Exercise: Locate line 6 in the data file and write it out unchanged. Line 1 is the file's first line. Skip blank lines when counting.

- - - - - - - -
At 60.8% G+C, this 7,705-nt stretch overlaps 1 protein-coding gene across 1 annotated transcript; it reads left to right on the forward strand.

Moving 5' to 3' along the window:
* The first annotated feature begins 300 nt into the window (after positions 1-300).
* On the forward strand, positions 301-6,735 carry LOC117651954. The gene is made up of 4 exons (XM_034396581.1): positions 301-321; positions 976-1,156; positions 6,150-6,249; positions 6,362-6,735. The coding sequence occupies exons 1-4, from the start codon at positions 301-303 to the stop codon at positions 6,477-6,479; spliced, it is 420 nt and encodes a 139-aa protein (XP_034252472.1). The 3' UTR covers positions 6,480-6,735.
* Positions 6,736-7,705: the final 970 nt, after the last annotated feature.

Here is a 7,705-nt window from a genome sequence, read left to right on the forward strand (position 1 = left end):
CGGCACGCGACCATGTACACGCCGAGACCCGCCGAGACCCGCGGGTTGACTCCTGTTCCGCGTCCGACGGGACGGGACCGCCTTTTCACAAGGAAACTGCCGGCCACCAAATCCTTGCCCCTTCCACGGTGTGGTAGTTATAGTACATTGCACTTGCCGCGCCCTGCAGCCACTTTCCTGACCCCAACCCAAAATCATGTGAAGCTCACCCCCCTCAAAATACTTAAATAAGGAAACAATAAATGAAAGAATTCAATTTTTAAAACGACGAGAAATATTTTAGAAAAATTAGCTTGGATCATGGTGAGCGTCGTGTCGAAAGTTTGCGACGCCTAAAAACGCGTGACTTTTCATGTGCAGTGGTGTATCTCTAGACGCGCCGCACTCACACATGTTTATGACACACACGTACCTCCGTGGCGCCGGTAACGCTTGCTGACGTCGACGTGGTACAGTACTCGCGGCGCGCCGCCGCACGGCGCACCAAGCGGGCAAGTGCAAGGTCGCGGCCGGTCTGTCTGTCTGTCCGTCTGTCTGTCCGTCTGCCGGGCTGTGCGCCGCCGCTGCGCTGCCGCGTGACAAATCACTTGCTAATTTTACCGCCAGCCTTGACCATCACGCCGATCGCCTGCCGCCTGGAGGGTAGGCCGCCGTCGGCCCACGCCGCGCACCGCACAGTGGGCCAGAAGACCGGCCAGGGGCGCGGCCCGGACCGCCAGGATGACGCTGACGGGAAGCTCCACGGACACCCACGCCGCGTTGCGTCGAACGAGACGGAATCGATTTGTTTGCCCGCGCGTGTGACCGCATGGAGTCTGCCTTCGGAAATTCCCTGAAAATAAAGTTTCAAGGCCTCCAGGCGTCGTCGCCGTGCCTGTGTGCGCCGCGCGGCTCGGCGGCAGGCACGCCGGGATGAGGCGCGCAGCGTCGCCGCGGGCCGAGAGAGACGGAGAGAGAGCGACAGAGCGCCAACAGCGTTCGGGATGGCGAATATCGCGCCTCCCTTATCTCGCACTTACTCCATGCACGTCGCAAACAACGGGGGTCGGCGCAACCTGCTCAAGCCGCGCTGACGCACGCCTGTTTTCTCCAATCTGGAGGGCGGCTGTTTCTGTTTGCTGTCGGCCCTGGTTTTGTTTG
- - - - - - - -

Here is a 7,705-nt window from a genome sequence, read left to right on the forward strand (position 1 = left end):